JEFFERSON CITY - Uncertainty about future federal funding, declining fuel tax proceeds and increasing costs of doing business have spurred the Missouri Highways and Transportation Commission (MHTC) to stop adding new projects to its five-year construction budget and to suspend its popular Cost-Share Program. The MHTC voted to do so at its January 8 meeting.
MHTC Chairman Joe Carmichael, Missouri Department of Transportation (MoDOT) Director Dave Nichols and MoDOT Chief Engineer Ed Hassinger discussed the foreboding financial future at today's annual Missouri Transportation Conference in Jefferson City, co-sponsored by the Missouri Chamber of Commerce and Industry, Farm Bureau, the Missouri State Highway Patrol and MoDOT.
"Believe me when I say this is not what we wanted to do," Carmichael said. "But when considering the financial forecast for the rest of this decade, we had no choice. We aren't even going to have enough money to maintain the system we have today."
The reasons for the funding downturn are many. Fuel tax revenues have become a diminishing revenue stream as cars become more fuel efficient and as people drive less, while the costs of doing business are increasing. Inflation has decreased MoDOT's purchasing power by more than 50 percent. What was 17 cents (state fuel tax per gallon) of purchasing power in 1992, the last time fuel taxes were increased, is now about eight cents and decreasing each year.
The cost of asphalt, concrete and steel - the staples of the industry - are as much as 200 percent more than they were in 1992. And employee healthcare and retirement costs have also steadily risen.
The looming insolvency of the Federal Highway Trust Fund - expected in the fall - is a big reason, too.
MoDOT projects its annual construction program - which just a few years ago was $1.3 billion - will be just over $700 million in 2015, before dropping to $325 million per year from 2017 through 2019. Nichols said the baseline annual amount required to keep the statewide system of roads and bridges in the condition it is today is $485 million.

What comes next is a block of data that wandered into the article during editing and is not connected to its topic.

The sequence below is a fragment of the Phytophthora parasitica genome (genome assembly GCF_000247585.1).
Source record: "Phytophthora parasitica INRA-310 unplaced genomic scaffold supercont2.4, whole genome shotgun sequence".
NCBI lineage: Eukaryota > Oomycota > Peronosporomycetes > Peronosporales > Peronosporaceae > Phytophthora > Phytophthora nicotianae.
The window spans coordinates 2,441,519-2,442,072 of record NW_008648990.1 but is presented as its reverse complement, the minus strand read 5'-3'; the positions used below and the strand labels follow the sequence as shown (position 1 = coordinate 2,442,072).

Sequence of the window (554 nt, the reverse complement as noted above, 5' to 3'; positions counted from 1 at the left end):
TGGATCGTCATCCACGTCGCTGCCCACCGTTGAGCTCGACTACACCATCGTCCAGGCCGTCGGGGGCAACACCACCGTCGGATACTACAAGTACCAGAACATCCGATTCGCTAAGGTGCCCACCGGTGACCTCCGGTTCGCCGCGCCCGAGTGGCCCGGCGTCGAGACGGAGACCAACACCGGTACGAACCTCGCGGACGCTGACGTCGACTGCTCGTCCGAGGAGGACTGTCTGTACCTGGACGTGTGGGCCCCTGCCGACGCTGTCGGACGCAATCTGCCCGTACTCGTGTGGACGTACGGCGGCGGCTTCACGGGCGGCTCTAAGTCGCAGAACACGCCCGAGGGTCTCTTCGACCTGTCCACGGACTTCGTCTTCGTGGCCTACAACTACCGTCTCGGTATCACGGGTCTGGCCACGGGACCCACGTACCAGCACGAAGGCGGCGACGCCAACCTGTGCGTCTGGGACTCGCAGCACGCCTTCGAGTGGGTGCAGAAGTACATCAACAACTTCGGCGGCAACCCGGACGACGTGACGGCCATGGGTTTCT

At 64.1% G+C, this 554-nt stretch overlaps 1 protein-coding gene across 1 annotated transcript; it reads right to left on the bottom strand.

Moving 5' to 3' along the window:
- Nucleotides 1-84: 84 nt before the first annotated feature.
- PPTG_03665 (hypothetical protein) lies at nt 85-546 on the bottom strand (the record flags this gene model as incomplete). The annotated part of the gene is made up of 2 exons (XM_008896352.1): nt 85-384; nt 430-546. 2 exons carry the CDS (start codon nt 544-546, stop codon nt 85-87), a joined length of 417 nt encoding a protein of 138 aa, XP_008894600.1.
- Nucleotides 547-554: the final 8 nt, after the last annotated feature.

"When we fall below that number," Nichols said, "it is obvious that our system is going to begin to deteriorate.
Carmichael said the Commission opted to take this action now, rather than wait, because this is the time of year when MoDOT and its local planning partners begin to prioritize future projects in order to add an additional year to the five-year Statewide Transportation Improvement Program.
"It makes no sense to be adding projects that eventually increase our maintenance responsibility when we won't be able to maintain what we have today," Carmichael said. He emphasized, however, that projects already in the STIP are the Commission's commitment to Missouri taxpayers, and they will be delivered. "We may have to delay some a year, but they will be constructed," Carmichael said.
Nichols noted this is not a federal or a state problem, "It's both," he said. "In 2020, we won't have enough state revenue to be able to match federal funds. That means those unmatched dollars will be directed to other states and lost to Missouri forever. If our federal funds would increase, we'll be unable to match them even sooner."
"I'd call it a ‘crisis of progress,'" Carmichael said. "In the last decade, MoDOT made great progress and demonstrated the kinds of improvements it could deliver with resources. But continued progress in delivering system safety improvements and the types of projects that stimulate the economy and create jobs is coming to a halt in the near future."
Nichols said MoDOT has taken dramatic steps to reduce costs and form a leaner, more efficient agency. "We've reduced staff by 1,200, closed facilities and reduced the size of our fleet. Those actions have saved $500 million. But we can't cut our way to a solution for this transportation funding problem.
"We've done a lot of great things in the last 10 years to make our roads safer, to bring innovation to our projects, and to deliver some really big initiatives. But without a solution, we can't do any more going forward."